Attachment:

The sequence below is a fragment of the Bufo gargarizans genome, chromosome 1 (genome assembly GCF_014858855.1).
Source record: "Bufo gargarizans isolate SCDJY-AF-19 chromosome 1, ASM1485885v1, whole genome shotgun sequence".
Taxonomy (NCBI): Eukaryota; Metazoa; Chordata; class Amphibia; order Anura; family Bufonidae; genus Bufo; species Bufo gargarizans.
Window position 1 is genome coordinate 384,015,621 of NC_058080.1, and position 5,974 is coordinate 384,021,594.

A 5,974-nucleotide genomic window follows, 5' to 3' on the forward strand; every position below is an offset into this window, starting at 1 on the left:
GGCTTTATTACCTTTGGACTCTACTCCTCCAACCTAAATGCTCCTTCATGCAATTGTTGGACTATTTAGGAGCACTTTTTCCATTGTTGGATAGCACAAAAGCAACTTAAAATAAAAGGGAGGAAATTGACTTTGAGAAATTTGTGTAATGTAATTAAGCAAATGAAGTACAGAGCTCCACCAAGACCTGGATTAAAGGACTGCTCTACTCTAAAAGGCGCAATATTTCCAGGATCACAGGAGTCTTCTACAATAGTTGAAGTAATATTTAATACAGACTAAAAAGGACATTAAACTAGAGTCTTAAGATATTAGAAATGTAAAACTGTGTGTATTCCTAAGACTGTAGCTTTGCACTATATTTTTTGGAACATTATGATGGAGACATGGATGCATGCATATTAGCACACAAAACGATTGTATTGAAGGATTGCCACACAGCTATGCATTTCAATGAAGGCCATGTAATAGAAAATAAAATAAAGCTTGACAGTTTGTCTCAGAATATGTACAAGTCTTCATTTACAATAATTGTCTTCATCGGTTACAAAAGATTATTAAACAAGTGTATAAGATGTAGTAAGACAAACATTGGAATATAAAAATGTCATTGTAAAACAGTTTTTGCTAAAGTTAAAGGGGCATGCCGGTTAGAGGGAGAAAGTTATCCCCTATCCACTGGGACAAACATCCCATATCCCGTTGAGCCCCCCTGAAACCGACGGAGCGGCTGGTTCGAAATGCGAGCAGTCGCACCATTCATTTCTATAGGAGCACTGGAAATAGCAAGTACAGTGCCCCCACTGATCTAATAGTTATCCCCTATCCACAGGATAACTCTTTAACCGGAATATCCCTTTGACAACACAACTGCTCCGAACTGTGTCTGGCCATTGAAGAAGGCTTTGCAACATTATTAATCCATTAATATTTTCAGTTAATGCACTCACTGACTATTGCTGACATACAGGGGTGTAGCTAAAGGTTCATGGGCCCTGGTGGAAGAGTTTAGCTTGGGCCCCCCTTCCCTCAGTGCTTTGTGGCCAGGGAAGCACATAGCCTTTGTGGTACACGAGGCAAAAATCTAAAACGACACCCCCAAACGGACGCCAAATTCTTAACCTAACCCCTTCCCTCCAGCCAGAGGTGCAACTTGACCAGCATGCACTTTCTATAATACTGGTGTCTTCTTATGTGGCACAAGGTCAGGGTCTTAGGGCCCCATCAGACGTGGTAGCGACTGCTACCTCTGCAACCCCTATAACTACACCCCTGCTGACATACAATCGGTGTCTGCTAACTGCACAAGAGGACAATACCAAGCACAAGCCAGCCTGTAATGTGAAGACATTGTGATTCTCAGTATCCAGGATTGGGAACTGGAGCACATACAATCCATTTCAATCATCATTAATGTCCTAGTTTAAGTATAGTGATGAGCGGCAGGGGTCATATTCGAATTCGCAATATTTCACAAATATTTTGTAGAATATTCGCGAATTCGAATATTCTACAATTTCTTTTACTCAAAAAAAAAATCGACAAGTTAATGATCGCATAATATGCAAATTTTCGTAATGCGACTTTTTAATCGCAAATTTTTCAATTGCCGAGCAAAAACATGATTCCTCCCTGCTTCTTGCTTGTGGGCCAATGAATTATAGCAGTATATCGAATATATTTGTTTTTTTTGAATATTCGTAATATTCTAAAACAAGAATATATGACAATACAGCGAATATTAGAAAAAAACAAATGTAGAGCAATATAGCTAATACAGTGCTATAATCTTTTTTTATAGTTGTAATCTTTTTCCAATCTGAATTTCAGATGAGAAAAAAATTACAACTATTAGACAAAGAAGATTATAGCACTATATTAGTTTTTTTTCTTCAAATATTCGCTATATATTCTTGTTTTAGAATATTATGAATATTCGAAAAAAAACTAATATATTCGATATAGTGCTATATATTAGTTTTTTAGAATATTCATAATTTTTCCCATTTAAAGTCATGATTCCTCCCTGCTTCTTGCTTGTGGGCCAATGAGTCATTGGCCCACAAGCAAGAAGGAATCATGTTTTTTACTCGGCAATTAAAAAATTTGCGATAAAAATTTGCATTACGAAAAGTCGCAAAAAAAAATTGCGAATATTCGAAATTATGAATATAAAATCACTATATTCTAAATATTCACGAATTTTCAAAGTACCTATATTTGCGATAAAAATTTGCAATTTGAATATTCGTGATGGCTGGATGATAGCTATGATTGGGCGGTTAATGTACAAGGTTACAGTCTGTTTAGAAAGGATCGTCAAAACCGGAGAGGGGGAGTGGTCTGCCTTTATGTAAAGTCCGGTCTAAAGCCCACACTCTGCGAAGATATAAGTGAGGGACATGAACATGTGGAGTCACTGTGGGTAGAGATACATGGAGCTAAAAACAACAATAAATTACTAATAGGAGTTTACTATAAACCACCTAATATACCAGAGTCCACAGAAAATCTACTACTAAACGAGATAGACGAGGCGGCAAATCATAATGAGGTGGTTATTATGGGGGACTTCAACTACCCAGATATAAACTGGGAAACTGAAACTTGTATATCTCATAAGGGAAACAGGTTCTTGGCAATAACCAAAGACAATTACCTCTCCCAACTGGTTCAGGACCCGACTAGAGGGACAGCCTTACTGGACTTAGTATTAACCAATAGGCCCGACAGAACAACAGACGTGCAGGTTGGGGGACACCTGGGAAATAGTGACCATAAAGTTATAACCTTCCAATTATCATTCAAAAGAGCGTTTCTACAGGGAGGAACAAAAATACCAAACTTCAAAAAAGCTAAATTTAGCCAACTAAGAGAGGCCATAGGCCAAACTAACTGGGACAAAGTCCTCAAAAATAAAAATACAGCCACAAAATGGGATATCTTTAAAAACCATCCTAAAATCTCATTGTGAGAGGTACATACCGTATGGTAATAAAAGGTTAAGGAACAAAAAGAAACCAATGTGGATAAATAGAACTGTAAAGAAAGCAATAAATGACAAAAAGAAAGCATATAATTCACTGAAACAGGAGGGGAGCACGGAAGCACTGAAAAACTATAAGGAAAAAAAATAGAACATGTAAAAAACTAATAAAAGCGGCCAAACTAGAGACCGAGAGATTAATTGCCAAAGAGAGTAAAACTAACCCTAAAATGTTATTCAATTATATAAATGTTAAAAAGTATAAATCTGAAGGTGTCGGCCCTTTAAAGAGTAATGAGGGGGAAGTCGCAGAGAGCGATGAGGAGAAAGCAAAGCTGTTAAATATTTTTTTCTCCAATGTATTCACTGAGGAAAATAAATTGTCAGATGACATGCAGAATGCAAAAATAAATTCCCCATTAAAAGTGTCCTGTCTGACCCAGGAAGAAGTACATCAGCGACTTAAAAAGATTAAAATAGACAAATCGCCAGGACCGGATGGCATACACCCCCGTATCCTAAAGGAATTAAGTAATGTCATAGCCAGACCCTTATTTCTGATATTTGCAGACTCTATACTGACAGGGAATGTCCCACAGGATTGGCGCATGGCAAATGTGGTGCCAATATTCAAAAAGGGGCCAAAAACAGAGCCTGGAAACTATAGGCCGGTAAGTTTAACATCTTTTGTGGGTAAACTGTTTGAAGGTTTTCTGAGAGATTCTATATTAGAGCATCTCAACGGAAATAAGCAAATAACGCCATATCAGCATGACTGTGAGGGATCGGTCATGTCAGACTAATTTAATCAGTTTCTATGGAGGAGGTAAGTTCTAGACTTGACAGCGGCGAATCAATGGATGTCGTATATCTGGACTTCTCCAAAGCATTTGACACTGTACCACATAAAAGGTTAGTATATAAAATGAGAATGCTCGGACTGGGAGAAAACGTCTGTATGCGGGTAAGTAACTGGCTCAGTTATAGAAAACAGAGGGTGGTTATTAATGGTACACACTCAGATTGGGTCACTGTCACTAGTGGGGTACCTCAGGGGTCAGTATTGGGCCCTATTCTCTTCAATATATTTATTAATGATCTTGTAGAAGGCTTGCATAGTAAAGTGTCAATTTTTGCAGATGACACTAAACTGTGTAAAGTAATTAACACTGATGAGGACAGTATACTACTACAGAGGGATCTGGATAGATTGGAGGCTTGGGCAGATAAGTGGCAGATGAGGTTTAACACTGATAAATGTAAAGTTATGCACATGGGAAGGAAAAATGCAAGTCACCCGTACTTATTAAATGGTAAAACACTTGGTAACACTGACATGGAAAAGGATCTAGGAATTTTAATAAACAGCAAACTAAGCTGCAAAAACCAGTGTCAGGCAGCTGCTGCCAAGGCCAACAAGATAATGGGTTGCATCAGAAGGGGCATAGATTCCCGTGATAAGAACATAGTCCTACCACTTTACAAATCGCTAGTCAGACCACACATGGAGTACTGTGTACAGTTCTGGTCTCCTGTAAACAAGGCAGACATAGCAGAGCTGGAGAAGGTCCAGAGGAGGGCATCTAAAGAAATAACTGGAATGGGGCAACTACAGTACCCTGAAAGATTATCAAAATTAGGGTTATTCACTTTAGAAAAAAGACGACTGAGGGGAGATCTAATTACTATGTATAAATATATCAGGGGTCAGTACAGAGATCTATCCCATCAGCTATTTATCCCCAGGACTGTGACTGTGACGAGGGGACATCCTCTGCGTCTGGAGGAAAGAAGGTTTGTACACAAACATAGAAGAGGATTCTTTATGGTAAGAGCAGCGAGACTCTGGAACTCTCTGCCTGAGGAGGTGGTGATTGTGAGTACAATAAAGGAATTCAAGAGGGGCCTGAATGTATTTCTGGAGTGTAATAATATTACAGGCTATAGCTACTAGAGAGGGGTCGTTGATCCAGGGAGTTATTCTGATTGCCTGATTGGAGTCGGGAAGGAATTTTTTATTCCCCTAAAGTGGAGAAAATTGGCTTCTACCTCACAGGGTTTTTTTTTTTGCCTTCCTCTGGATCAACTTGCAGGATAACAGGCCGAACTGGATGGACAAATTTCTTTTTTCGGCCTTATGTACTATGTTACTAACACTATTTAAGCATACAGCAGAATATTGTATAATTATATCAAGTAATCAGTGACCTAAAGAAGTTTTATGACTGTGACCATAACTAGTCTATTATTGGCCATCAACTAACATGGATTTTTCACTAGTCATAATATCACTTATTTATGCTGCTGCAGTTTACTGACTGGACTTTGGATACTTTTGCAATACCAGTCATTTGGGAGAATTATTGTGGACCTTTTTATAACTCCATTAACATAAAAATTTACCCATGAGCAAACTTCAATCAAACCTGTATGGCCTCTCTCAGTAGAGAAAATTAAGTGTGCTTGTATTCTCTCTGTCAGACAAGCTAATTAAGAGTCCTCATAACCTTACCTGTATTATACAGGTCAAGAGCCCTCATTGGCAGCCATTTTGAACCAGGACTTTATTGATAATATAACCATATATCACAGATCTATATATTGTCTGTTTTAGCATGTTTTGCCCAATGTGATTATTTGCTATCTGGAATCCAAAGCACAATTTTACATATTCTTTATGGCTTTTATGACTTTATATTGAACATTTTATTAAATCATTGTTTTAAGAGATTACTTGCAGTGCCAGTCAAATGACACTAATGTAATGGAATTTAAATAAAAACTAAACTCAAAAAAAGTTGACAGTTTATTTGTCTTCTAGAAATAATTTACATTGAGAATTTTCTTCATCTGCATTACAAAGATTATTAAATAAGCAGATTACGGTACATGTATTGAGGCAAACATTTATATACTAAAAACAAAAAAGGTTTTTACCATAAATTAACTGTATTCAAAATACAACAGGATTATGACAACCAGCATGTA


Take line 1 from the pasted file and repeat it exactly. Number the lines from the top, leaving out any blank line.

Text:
The sequence below is a fragment of the Bufo gargarizans genome, chromosome 1 (genome assembly GCF_014858855.1).